Master Humphrey's Clock, by by Charles Dickens

Chapter V

Mr. Weller’s Watch

IT SEEMS that the housekeeper and the two Mr. Wellers were no sooner left together on the occasion of their first becoming acquainted, than the housekeeper called to her assistance Mr. Slithers the barber, who had been lurking in the kitchen in expectation of her summons; and with many smiles and much sweetness introduced him as one who would assist her in the responsible office of entertaining her distinguished visitors.

‘Indeed,’ said she, ‘without Mr. Slithers I should have been placed in quite an awkward situation.’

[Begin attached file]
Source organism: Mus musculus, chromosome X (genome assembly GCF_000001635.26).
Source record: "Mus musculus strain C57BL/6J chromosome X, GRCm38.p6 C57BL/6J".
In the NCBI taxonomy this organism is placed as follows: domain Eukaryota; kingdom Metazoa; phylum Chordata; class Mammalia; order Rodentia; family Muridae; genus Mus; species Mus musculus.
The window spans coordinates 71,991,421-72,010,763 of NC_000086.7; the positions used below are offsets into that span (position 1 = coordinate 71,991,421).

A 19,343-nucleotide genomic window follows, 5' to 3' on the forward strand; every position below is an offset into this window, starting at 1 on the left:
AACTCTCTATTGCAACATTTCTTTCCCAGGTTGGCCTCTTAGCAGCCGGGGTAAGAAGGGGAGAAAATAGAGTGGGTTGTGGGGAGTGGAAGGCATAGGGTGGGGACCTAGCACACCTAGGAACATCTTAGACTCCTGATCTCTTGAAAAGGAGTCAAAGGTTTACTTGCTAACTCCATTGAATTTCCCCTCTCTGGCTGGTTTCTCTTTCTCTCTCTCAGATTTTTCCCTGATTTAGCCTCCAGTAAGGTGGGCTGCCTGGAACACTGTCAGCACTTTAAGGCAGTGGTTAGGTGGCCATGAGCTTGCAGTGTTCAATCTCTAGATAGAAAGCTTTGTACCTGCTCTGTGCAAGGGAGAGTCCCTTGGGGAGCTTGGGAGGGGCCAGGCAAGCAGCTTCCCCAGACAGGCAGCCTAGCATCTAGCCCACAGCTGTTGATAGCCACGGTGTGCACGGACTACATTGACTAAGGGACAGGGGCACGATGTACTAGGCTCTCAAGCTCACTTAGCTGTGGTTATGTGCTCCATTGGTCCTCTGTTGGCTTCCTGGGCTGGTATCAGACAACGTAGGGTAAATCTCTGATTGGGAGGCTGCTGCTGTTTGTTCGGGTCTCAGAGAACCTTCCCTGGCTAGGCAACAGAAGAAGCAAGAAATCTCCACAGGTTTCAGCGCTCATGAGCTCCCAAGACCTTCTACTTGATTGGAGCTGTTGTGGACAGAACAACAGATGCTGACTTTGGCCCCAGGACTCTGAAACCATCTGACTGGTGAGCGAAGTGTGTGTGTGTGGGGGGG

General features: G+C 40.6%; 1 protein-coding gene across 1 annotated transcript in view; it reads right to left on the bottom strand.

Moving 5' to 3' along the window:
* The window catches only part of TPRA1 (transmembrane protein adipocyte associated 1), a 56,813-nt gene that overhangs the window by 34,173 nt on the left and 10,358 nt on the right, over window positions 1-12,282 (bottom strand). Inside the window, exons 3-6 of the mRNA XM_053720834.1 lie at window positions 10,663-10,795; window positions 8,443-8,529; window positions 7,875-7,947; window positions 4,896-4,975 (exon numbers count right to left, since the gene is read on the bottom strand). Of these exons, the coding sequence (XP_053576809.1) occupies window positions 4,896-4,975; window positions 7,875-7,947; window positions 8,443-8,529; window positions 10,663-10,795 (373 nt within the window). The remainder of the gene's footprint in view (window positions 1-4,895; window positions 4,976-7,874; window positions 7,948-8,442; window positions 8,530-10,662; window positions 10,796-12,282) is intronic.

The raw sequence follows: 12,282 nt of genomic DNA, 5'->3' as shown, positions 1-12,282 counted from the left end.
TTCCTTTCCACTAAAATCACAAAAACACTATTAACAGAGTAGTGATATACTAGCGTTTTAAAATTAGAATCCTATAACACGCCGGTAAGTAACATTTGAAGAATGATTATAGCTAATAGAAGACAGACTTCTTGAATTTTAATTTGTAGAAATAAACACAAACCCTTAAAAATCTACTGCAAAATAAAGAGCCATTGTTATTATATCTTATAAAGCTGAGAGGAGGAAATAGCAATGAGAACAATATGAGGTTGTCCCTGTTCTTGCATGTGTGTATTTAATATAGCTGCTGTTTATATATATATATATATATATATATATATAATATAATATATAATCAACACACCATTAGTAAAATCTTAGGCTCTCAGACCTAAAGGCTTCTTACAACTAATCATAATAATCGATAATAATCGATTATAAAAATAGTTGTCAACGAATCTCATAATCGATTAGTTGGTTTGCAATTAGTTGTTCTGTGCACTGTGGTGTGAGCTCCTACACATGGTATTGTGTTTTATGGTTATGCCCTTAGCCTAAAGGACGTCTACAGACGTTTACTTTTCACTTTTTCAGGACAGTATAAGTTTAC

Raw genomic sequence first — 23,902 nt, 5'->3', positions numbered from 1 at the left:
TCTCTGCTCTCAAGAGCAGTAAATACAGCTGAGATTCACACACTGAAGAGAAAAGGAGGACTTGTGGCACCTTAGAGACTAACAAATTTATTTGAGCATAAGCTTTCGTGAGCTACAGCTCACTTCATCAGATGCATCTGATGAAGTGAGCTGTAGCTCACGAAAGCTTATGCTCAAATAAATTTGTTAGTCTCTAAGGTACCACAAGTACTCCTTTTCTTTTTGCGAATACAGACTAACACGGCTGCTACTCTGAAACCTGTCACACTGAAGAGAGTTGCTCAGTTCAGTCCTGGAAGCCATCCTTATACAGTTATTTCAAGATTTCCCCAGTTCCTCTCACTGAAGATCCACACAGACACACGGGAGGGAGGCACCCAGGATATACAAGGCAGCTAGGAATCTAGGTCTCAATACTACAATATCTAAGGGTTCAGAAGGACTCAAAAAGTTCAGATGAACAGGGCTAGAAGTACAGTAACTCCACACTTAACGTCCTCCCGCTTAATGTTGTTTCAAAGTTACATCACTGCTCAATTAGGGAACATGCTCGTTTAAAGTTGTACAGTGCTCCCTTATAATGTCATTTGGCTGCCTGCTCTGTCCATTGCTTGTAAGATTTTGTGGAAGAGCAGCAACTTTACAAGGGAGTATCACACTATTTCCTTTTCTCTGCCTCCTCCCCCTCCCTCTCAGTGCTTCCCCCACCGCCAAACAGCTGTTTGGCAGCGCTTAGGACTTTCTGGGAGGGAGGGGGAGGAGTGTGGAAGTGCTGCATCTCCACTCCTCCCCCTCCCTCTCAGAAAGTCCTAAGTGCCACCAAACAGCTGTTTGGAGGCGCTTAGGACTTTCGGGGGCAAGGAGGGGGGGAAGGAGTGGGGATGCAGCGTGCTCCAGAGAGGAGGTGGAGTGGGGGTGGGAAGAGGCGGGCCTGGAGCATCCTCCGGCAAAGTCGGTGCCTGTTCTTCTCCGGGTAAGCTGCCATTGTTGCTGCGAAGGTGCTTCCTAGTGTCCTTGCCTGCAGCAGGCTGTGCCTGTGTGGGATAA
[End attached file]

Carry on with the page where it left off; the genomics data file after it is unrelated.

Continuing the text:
‘There is no call for any hock’erdness, mum,’ said Mr. Weller with the utmost politeness; ‘no call wotsumever. A lady,’ added the old gentleman, looking about him with the air of one who establishes an incontrovertible position, — ‘a lady can’t be hock’erd. Natur’ has otherwise purwided.’

The housekeeper inclined her head and smiled yet more sweetly. The barber, who had been fluttering about Mr. Weller and Sam in a state of great anxiety to improve their acquaintance, rubbed his hands and cried, ‘Hear, hear! Very true, sir;’ whereupon Sam turned about and steadily regarded him for some seconds in silence.

‘I never knew,’ said Sam, fixing his eyes in a ruminative manner upon the blushing barber, — ‘I never knew but vun o’ your trade, but HE wos worth a dozen, and wos indeed dewoted to his callin’!’

‘Was he in the easy shaving way, sir,’ inquired Mr. Slithers; ‘or in the cutting and curling line?’